There’s more news out of the north, but it has nothing to do with Winston’s win in the Northland by-election. It’s that voters up north have rejected the proposal that there should be Māori seats on the Far North District Council.

That issue was put to a poll and 9315 Northlanders voted against Māori seats and less than half that number voted in favour. You get the impression that most of the locals weren’t all that concerned about either option. The turnout was only 35 percent.

It’s the latest defeat, though, in a string of losses. In 2012 the voters of both Nelson and Wairoa rejected Māori seats on their councils, while the Rotorua District Council rejected dedicated Maori representation last year.

At the same time, Andrew Judd, the mayor of New Plymouth, managed to win approval for a Māori seat on the New Plymouth District Council, but it looks as though the voters will force a referendum, turn back the clock, and block the seat.

That leads to an obvious question. Why can’t we win? The Māori seats in Parliament – seven of them these days – date back to 1867 so you’d think that transplanting that tradition and structure to local government would, after all this time, be easy.

Apparently not. Even when the Royal Commission on Auckland Governance recommended three Māori seats for the new council, Rodney Hide (ACT) and the National government refused to follow through on the recommendation.

Of course, there’s an element of racism in all this. Any measure which might lead to equality for Māori is framed as Māori privilege. That’s the song that Don Brash sang at Orewa in 2004 and immediately soared in the polls. So it has a history as a vote-winner.

Then there’s also an element of misunderstanding. A good number of Pākehā seem to think that if “we” – as in non-Māori – don’t enjoy dedicated representation then why should they? They being Māori.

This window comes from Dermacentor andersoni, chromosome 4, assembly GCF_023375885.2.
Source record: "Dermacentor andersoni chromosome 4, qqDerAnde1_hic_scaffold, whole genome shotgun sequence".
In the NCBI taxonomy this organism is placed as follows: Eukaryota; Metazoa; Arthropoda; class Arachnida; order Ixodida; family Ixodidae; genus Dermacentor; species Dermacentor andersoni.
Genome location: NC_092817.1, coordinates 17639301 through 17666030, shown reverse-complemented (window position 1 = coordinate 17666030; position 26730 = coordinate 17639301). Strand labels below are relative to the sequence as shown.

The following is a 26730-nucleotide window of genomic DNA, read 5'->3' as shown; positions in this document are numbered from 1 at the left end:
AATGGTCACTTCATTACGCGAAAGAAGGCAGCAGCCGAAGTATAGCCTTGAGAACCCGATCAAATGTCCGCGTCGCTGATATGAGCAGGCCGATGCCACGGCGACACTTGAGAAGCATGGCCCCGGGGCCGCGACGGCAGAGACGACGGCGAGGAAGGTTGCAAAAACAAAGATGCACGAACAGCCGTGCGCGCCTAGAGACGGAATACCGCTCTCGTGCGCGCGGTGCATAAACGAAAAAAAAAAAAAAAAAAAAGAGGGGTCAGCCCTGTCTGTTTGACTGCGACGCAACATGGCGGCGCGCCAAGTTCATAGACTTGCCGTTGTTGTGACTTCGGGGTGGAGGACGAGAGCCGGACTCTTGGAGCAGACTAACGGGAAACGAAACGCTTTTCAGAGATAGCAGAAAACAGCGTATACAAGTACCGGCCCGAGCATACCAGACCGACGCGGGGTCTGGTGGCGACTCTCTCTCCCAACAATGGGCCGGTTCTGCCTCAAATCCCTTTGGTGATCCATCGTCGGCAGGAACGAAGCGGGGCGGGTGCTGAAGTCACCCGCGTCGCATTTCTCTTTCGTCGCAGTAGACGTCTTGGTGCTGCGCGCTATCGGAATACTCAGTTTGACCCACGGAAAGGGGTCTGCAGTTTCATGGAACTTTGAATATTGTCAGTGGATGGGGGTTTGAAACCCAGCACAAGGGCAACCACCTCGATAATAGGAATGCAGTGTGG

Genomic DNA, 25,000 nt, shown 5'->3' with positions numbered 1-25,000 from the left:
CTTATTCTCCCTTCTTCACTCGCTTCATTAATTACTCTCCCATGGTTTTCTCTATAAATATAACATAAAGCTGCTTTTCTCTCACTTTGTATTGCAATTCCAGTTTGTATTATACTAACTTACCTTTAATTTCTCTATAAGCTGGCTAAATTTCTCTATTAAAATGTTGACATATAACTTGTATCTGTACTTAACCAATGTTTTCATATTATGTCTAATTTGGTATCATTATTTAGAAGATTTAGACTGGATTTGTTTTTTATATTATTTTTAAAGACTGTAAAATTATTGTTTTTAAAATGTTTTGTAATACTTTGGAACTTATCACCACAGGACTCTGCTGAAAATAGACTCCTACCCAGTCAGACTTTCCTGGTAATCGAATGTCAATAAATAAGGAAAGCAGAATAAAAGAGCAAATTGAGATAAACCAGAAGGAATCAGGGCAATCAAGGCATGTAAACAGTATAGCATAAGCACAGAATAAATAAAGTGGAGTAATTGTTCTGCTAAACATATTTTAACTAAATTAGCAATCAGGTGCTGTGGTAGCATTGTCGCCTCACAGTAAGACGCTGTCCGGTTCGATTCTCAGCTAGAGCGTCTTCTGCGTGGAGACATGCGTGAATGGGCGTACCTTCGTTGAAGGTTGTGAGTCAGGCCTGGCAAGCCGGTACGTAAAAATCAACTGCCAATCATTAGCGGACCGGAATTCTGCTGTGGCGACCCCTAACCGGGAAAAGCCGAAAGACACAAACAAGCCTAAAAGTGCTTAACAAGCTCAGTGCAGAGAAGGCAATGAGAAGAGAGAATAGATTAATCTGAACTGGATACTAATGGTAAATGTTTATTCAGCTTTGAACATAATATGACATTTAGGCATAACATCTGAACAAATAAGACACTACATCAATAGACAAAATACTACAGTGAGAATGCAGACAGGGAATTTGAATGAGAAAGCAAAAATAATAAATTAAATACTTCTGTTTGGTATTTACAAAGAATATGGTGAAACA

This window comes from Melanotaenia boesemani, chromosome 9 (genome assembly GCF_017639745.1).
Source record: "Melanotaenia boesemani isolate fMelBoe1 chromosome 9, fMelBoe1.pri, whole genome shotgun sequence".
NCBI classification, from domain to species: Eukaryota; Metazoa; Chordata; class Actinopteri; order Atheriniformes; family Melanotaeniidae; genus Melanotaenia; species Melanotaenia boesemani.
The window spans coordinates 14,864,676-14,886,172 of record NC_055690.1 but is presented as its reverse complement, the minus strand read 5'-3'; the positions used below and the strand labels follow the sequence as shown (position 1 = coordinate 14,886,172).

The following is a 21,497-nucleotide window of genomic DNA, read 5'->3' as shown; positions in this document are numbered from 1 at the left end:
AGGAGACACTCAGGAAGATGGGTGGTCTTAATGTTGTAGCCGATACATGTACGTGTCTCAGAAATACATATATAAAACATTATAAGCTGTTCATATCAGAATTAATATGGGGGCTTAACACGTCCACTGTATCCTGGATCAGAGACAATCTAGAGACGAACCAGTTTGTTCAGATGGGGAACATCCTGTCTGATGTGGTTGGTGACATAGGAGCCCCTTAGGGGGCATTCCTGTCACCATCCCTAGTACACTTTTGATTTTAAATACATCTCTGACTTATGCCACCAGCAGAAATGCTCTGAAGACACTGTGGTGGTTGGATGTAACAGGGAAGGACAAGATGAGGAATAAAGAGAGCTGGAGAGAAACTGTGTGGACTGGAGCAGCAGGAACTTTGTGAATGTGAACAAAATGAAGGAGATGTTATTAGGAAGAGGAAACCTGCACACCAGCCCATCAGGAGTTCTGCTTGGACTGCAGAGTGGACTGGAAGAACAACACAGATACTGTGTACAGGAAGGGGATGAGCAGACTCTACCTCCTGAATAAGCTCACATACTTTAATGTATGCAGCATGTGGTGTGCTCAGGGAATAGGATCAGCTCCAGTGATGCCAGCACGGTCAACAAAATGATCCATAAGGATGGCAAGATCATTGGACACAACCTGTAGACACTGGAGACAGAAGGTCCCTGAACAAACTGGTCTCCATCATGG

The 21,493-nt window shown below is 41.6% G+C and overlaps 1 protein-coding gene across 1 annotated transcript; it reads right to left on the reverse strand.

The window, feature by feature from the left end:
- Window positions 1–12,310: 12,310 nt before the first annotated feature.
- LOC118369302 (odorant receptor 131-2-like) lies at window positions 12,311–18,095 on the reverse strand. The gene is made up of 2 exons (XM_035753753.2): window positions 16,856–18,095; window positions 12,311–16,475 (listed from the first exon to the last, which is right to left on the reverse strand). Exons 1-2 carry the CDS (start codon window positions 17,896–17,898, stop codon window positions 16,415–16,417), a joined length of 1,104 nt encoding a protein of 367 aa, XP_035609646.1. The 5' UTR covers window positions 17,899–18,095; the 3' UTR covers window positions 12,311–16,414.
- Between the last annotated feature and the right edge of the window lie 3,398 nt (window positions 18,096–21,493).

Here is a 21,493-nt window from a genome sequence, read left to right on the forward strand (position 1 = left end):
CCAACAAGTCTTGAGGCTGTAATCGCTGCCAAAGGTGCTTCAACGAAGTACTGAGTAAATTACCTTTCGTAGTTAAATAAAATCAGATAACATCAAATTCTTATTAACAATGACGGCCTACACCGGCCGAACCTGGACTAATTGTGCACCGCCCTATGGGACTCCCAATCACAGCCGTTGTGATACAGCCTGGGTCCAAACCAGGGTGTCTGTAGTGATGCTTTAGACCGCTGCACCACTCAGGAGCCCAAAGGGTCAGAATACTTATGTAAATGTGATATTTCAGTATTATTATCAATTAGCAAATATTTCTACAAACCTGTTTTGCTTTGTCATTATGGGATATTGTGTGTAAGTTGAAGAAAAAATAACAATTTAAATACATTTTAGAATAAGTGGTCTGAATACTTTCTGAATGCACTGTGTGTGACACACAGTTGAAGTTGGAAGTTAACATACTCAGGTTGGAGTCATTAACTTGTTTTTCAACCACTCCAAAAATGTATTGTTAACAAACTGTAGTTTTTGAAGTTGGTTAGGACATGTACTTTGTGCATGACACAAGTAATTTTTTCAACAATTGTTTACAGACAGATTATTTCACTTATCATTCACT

It’s a shallow thought which ignores the fact that council seats or wards already reflect Pākehā models of representation. They are built by and for Pākehā.

And, as a result, Māori have been and are excluded. But why have our efforts to achieve political equality at local government been such a spectacular failure?

The answer, I think, is that no one has truly campaigned on the issue. Our efforts have been, and still are, ad hoc. There has been no formal or informal relationship between campaigners in, say, New Plymouth and the far north.

A political scientist by the name of Elmer Schattschneider has an explanation for that sort of failure. He said “the organised people, no matter how few, usually beat the unorganised people, no matter how many”.

It’s really that simple. The case for Māori seats really hasn’t been put to New Zealanders. And it certainly hasn’t been argued in any systematic way. Even though equal representation is our democratic right, our Treaty right, and our rangatiratanga right, we still need a smart and coordinated campaign to explain to many Pākehā the unfairness of the present system.

Those rights mean nothing unless we can implement them. And to do that we need to organise – together. Who’s going to set that process in motion?


© e-tangata, 2015

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